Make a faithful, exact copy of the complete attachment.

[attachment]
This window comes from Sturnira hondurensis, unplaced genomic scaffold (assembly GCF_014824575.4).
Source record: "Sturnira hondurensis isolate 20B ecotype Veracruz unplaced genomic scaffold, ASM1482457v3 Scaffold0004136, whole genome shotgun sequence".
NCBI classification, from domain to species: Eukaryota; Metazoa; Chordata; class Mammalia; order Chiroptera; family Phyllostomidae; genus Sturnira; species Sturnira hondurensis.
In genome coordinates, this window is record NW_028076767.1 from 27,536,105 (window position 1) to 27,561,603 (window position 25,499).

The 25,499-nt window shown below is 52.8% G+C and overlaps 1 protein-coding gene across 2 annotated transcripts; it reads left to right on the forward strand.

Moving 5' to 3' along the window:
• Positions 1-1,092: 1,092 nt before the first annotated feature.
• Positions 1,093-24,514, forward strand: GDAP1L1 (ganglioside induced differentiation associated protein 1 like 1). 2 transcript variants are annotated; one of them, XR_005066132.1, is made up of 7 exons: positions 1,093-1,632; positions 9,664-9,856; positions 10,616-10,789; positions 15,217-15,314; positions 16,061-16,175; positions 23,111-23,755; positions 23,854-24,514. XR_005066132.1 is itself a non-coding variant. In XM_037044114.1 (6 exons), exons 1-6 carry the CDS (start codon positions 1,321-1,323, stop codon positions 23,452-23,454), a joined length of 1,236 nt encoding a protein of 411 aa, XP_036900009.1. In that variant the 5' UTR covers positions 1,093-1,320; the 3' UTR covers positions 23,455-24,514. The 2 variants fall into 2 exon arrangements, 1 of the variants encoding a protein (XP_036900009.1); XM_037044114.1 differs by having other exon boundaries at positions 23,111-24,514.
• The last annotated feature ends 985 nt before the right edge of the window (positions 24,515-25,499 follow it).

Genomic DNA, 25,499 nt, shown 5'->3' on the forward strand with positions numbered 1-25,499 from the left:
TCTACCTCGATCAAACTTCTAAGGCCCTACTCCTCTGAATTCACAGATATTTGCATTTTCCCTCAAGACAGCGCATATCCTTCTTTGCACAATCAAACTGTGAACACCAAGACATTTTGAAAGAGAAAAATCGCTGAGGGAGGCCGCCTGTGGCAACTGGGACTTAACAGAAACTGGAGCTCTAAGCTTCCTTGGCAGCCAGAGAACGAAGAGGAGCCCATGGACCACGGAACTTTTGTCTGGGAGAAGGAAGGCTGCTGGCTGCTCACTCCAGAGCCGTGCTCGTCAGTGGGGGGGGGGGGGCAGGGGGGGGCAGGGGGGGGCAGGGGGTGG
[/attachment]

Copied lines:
This window comes from Sturnira hondurensis, unplaced genomic scaffold (assembly GCF_014824575.4).
Source record: "Sturnira hondurensis isolate 20B ecotype Veracruz unplaced genomic scaffold, ASM1482457v3 Scaffold0004136, whole genome shotgun sequence".
NCBI classification, from domain to species: Eukaryota; Metazoa; Chordata; class Mammalia; order Chiroptera; family Phyllostomidae; genus Sturnira; species Sturnira hondurensis.
In genome coordinates, this window is record NW_028076767.1 from 27,536,105 (window position 1) to 27,561,603 (window position 25,499).

The 25,499-nt window shown below is 52.8% G+C and overlaps 1 protein-coding gene across 2 annotated transcripts; it reads left to right on the forward strand.

Moving 5' to 3' along the window:
• Positions 1-1,092: 1,092 nt before the first annotated feature.
• Positions 1,093-24,514, forward strand: GDAP1L1 (ganglioside induced differentiation associated protein 1 like 1). 2 transcript variants are annotated; one of them, XR_005066132.1, is made up of 7 exons: positions 1,093-1,632; positions 9,664-9,856; positions 10,616-10,789; positions 15,217-15,314; positions 16,061-16,175; positions 23,111-23,755; positions 23,854-24,514. XR_005066132.1 is itself a non-coding variant. In XM_037044114.1 (6 exons), exons 1-6 carry the CDS (start codon positions 1,321-1,323, stop codon positions 23,452-23,454), a joined length of 1,236 nt encoding a protein of 411 aa, XP_036900009.1. In that variant the 5' UTR covers positions 1,093-1,320; the 3' UTR covers positions 23,455-24,514. The 2 variants fall into 2 exon arrangements, 1 of the variants encoding a protein (XP_036900009.1); XM_037044114.1 differs by having other exon boundaries at positions 23,111-24,514.
• The last annotated feature ends 985 nt before the right edge of the window (positions 24,515-25,499 follow it).

Genomic DNA, 25,499 nt, shown 5'->3' on the forward strand with positions numbered 1-25,499 from the left:
TCTACCTCGATCAAACTTCTAAGGCCCTACTCCTCTGAATTCACAGATATTTGCATTTTCCCTCAAGACAGCGCATATCCTTCTTTGCACAATCAAACTGTGAACACCAAGACATTTTGAAAGAGAAAAATCGCTGAGGGAGGCCGCCTGTGGCAACTGGGACTTAACAGAAACTGGAGCTCTAAGCTTCCTTGGCAGCCAGAGAACGAAGAGGAGCCCATGGACCACGGAACTTTTGTCTGGGAGAAGGAAGGCTGCTGGCTGCTCACTCCAGAGCCGTGCTCGTCAGTGGGGGGGGGGGGGCAGGGGGGGGCAGGGGGGGGCAGGGGGTGG